Re: OA in High Energy Physics Arxiv Yields Five-Fold Citation Advantage

From: Sally Morris <>
Date: Tue, 21 Jul 2009 21:40:19 +0100

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I merely reported what I was told by my IOPP contacts; clearly, however,
not everyone there agreed with that view. I can't cite it because I can't
now find it (I no longer have access to all the documents I had as ALPSP
CEO); I don't see the point in retracting it because I believe that I
accurately reported what I was told. Clearly Alma feels she did the same.

We can speculate until we're blue in the face, but whether or not green OA
does, in the end, damage subscription journals, of course, only time will


Sally Morris

South House, The Street

Clapham, Worthing, West Sussex BN13 3UU, UK

Tel: +44(0)1903 871286

Fax: +44(0)8701 202806


-----Original Message-----
From: American Scientist Open Access Forum
Behalf Of Alma Swan
Sent: 21 July 2009 13:32
Subject: Re: OA in High Energy Physics Arxiv Yields Five-Fold Citation

> Since my informants are no longer at IOP, I can't give you chapter and
> verse, but assure you I'm not making it up (and it was about
> I recall a speaker at an ALPSP seminar telling us much the same story for
> London Mathematical Society journals.

My concern is not about whether *you* make things up but about the fact that
yesterday on this list you told everyone that *I* do.

What my informant (undoubtedly the same individual as your informant) at
IOPP also volunteered, and which I also reported at the time, was that the
rate of subscription attrition had remained the same for *all* IOPP journals
over the time arXiv had been in existence, hence no arXiv-specific effect
was apparent. That is, IOPP publishes many journals outside the fields
covered by arXiv and they, too, were experiencing subscription attrition (at
the same rate as those in fields covered by arXiv.

I append below some other quotes provided to me and approved for publication
by the two physics society publishers at the time. Readers can then decide
for themselves whether those two societies were saying that self-archiving
was threatening their business [by undermining subscriptions], or not:

Institute of Physics Publishing:
"IOPP's experience as a learned society publisher illustrates the strong
synergies and mutual benefits that currently exist between major
peer-reviewed journals, such as our Classical and Quantum Gravity, and the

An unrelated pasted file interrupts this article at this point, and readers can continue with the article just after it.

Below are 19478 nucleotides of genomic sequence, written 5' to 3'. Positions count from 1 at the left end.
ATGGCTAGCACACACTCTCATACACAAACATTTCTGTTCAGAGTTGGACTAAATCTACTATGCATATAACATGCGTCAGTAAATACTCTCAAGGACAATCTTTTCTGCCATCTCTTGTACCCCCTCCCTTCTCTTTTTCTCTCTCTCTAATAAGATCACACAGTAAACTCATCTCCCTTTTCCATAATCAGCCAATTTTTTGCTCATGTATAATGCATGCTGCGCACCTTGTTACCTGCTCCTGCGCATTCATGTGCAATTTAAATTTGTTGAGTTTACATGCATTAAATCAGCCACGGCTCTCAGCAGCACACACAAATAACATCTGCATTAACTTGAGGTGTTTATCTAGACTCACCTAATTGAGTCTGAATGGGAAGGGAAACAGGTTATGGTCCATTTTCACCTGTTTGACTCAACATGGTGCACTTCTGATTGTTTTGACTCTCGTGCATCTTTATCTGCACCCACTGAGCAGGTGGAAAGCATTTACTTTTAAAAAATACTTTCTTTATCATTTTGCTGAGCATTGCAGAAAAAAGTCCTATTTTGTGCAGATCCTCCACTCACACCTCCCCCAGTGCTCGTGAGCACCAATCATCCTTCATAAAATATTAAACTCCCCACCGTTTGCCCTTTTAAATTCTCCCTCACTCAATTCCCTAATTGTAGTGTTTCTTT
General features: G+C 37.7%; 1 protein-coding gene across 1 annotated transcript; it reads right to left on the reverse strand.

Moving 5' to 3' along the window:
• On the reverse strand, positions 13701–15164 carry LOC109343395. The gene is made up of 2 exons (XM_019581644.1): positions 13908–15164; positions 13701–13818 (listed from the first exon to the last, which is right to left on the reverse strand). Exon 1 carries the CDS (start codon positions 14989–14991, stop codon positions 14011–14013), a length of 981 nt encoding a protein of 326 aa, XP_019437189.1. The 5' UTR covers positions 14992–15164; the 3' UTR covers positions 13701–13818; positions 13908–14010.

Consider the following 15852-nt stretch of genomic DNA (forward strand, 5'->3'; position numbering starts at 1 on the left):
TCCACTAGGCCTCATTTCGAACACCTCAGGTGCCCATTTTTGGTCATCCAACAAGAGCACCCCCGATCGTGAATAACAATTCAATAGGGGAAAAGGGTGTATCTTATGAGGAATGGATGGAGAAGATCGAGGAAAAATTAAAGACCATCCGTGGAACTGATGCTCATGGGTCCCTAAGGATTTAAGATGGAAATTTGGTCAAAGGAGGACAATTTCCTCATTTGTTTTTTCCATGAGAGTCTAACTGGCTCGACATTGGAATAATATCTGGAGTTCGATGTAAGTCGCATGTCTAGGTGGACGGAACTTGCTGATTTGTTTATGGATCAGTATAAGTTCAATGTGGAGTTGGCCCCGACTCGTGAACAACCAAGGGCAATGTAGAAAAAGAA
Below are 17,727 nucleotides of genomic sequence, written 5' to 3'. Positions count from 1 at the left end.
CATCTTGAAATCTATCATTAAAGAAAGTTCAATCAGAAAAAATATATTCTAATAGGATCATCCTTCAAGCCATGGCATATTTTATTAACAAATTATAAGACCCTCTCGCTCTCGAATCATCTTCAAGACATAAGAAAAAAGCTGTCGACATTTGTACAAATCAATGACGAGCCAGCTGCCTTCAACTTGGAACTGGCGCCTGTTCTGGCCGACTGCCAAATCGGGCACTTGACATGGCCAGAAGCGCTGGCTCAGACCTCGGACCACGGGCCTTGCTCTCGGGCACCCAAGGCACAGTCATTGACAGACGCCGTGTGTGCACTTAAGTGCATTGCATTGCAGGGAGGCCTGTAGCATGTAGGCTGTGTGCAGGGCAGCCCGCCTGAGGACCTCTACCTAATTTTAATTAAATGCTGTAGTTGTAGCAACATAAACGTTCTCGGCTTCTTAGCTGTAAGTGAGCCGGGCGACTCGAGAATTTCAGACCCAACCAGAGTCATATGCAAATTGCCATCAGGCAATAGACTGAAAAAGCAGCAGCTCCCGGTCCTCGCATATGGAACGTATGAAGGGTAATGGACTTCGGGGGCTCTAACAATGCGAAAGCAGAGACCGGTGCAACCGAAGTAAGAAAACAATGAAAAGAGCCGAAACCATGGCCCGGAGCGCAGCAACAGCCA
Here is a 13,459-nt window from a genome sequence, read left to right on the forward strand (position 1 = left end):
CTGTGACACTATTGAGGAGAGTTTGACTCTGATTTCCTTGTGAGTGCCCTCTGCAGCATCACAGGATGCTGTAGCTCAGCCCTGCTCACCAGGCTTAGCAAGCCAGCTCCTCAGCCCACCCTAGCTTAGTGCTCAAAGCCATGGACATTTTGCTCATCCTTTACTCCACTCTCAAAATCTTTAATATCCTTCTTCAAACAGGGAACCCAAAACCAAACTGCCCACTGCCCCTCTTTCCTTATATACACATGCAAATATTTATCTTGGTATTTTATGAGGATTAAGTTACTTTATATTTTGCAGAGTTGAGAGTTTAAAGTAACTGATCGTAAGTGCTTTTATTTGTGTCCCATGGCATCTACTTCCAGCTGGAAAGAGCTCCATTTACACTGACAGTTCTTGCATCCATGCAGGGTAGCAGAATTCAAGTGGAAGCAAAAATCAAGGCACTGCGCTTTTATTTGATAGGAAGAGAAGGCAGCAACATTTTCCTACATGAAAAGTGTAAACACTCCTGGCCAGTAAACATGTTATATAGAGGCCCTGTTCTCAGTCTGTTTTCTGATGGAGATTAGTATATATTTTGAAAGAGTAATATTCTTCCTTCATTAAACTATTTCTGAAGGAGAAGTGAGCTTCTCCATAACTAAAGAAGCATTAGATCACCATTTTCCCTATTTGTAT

arXiv e-print server. Both systems continue to serve the scientific
community very effectively. Journals act as the "brand", setting standards
for scientific quality. Our authors and editors tell us that they value
publishing in a peer-reviewed journal because this continues as an essential
requirement for establishing reputation and authority of the research they
publish. Whilst posting an pre-print or post-print is becoming more of an
essential in some areas of the physics community for immediate and wide
dissemination. We do not see the arXiv or repositories threatening our

N.B. Since then, the IOPP has established, and manages, the UK's mirror site
for arXiv.

The APS (American Physical Society):
³We don't consider it [arXiv] a threat. We expect to continue to have a
symbiotic relationship with arXiv. As long as peer review is valued by the
community (and it seems to be), we will be doing peer review.²
³ [We have] tried to cooperate closely with arXiv including establishing a
mirror (jointly with Brookhaven National Laboratory)... We also revised our
copyright statement to be explicitly in favor of author self-archiving.
These efforts strengthened (rather than weakened) Physical Review D [an APS
journal that covers high-energy physics] ?..I would say it is likely we
maintained subscriptions to Physical Review D that we may otherwise have
lost if we hadn't been so pro-arXiv ?.²

Alma Swan
Key Perspectives Ltd
Truro, UK
Received on Wed Jul 22 2009 - 00:38:03 BST

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